Creating Healthy Habits In Young Children: Building Autonomy & Self-Esteem
Have you ever been around a 4-year-old while folding clothes or working outside in the yard? If so, you will notice that they always want to help. At GroundWork Counseling in Orlando, our child therapists suggest that parents create experiences of autonomy and learning in daily activities to help foster autonomy, resiliency, and set a foundation for creating healthy habits.
Sometimes parents become worried about getting tasks done perfectly that they inadvertently discourage their child, and do not allow their children to experience work in a playful and casual environment, ideally, parents should allow their children try new things, especially if learning can take place from the experience. By not allowing small children to help, parents risk teaching them that they are incapable, they are not needed, or that they can’t do it. This can lead to feelings of rejection, low self-esteem, and inadequacy.
All children need to be taught how to do new things, certainly small children don’t know how to fold clothes or plant a garden, but it is wonderful that they want to try, and it should be encouraged.
It’s important to consider the imitative nature of young children, because it is universal in everything they do, including talking, walking, and doing tasks just like Mommy or Daddy, or even older siblings. Imitation reveals itself in the child’s gestures, expressions, and play. Parents often see themselves in the things their children say or do. The obvious effect this imitative nature has on parenting is profound, and we encourage parents to provide ample opportunities for children to take part in meaningful, positive imitation. Young children have a short attention span, and they will likely only focus long enough to feel a sense of accomplishment before they abandon the task, they may even do a poor job, all this is fine, as this is a learning experience that will increase personal work ethic, responsibility, and self-esteem. Their participation along with your instruction and encouragement will help develop confidence and experience; this builds self-esteem, confidence and autonomy. They don’t have to finish or master the task in order to benefit from it. Daily chores and tasks are an ideal way for parents to implement daily learning activities and provide children with experiences of autonomy and completion. Visit a list of age-appripraite chores here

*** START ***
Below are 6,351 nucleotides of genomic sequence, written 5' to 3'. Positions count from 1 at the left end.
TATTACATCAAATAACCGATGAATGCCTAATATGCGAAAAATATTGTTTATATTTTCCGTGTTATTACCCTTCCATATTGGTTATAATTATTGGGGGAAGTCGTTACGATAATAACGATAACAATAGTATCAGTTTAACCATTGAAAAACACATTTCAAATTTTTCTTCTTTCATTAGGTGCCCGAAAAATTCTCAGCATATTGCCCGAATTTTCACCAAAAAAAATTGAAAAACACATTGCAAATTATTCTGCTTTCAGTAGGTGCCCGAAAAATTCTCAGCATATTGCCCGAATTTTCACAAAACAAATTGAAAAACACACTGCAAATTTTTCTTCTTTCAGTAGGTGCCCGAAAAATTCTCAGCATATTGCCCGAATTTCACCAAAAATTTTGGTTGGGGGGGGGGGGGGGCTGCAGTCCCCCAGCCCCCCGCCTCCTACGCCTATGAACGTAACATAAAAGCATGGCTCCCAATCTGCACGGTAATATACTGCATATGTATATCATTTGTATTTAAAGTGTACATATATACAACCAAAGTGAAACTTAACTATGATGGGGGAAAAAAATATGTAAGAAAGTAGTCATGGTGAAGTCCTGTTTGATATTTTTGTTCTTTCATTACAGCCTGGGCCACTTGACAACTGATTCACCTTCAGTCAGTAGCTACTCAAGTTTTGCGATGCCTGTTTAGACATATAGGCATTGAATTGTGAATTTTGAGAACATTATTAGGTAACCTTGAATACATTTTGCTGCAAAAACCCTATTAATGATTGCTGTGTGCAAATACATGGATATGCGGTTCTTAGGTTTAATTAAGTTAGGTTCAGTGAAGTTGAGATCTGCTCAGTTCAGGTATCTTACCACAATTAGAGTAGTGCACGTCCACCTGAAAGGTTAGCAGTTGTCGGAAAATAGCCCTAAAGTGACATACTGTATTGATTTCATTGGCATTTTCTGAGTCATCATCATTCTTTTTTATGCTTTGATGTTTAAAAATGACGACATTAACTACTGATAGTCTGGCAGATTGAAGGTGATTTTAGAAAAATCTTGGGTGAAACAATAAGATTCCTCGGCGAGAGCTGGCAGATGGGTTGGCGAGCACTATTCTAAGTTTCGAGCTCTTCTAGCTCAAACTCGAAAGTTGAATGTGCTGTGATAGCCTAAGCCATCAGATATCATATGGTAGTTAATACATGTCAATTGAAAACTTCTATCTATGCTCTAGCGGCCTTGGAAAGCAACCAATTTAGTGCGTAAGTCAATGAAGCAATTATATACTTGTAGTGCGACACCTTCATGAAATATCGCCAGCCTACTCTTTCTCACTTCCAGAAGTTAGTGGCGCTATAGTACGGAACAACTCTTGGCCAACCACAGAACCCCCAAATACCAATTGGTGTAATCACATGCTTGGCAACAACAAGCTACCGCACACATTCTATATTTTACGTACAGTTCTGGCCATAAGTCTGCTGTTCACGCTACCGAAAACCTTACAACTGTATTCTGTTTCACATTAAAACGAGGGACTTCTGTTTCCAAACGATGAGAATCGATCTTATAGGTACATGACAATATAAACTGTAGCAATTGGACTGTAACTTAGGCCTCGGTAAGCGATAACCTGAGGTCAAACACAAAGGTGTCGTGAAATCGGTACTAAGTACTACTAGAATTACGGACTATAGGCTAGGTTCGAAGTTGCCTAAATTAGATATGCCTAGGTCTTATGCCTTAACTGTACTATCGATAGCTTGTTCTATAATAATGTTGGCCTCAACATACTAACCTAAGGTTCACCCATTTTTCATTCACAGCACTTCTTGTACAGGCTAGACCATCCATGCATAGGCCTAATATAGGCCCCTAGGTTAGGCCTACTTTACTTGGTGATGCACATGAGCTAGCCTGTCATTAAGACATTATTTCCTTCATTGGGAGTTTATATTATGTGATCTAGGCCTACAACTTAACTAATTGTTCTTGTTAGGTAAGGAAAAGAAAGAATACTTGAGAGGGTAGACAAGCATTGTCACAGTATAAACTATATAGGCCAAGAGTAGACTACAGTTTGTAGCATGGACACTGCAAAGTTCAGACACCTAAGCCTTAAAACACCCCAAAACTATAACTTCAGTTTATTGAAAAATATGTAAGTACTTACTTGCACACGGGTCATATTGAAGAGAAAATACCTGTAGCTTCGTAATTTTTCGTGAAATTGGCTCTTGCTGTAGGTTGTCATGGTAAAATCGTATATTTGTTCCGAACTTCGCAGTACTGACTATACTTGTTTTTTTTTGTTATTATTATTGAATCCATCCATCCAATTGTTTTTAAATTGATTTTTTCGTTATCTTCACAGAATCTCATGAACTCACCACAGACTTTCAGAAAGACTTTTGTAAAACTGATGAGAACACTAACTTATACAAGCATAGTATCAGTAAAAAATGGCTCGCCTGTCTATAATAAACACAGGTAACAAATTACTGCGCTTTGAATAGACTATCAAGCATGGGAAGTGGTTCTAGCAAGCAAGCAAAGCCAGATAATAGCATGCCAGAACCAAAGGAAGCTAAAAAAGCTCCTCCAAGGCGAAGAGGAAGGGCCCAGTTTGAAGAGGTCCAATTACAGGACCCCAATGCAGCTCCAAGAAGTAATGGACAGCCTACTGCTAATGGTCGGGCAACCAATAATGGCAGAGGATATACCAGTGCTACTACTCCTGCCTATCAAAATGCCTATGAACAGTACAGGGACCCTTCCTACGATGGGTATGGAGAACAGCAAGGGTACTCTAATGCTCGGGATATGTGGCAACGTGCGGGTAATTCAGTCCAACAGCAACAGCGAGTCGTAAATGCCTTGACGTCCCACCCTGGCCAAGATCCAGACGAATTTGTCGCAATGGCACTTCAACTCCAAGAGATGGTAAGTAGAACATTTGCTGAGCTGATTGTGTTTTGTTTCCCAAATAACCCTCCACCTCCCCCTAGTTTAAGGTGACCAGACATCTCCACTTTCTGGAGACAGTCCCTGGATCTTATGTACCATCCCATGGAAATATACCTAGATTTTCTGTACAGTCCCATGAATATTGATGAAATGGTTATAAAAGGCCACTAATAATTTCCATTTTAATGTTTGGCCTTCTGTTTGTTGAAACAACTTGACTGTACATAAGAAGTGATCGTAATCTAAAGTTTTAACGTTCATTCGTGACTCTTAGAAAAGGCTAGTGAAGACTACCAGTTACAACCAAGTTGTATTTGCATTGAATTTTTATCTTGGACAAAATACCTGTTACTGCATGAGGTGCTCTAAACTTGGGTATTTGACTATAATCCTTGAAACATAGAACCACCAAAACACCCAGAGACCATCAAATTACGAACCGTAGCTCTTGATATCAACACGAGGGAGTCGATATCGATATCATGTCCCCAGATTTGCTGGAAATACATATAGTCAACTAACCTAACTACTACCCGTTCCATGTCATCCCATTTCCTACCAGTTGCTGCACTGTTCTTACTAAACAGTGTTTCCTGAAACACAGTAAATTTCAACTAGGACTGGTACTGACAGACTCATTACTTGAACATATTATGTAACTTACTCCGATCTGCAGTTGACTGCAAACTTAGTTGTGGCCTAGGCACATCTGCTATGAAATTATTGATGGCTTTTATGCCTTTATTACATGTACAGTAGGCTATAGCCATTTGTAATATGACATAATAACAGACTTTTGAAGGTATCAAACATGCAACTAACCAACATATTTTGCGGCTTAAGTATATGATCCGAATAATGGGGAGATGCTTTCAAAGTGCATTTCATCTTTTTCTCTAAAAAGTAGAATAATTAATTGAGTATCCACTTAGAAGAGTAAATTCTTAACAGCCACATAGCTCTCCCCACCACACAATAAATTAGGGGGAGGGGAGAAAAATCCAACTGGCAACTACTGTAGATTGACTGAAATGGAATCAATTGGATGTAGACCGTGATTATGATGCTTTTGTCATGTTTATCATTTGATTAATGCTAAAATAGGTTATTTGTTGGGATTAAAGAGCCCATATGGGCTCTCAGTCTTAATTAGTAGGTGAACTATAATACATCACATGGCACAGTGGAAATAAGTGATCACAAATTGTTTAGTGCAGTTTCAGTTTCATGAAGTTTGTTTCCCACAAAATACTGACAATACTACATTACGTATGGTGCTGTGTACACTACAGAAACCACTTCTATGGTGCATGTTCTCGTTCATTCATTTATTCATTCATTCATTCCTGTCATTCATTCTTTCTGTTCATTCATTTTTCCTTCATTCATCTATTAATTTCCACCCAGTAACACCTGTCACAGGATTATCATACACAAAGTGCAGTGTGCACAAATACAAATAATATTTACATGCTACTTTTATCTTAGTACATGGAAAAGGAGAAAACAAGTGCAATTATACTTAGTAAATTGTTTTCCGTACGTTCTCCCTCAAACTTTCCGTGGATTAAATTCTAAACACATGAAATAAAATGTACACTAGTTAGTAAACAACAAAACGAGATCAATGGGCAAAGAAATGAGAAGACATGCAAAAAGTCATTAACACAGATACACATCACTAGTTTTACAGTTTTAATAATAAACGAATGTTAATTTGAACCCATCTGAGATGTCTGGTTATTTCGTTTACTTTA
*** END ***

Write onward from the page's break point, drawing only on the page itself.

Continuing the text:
At GroundWork Counseling in Orlando, we often work with families seeking to instill resiliency, autonomy, and self-esteem in their young children. Through family support, parent consultation, and child therapy, we help families establish healthy expectations and experiences for learning and growth.
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